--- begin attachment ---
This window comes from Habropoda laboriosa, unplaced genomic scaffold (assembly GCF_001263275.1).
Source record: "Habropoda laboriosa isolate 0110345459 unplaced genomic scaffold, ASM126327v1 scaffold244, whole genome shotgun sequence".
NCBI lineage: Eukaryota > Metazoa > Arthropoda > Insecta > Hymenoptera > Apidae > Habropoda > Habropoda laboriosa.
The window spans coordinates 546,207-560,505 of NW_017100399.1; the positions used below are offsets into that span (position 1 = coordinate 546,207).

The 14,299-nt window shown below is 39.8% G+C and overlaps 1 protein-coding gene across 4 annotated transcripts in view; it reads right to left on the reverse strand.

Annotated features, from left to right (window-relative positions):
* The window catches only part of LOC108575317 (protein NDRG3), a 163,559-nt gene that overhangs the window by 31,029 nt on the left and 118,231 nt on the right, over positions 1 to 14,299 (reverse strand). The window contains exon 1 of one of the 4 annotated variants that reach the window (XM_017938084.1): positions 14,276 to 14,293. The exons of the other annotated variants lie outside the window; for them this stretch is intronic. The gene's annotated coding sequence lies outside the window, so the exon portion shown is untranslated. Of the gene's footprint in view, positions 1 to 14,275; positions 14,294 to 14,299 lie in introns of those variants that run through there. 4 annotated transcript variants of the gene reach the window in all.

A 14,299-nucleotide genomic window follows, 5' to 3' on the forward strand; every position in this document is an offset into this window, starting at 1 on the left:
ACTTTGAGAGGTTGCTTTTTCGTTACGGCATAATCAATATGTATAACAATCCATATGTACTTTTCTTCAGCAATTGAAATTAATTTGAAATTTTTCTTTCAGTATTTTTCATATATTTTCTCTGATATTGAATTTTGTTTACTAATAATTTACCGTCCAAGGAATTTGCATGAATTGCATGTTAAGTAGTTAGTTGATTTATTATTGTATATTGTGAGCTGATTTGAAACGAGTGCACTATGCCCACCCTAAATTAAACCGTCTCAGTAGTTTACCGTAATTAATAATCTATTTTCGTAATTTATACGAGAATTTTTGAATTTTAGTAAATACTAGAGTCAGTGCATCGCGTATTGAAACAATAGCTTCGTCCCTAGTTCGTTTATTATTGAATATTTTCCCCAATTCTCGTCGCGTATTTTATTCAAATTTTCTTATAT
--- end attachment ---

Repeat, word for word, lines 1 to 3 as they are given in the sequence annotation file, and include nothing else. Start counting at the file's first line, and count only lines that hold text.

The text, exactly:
This window comes from Habropoda laboriosa, unplaced genomic scaffold (assembly GCF_001263275.1).
Source record: "Habropoda laboriosa isolate 0110345459 unplaced genomic scaffold, ASM126327v1 scaffold244, whole genome shotgun sequence".
NCBI lineage: Eukaryota > Metazoa > Arthropoda > Insecta > Hymenoptera > Apidae > Habropoda > Habropoda laboriosa.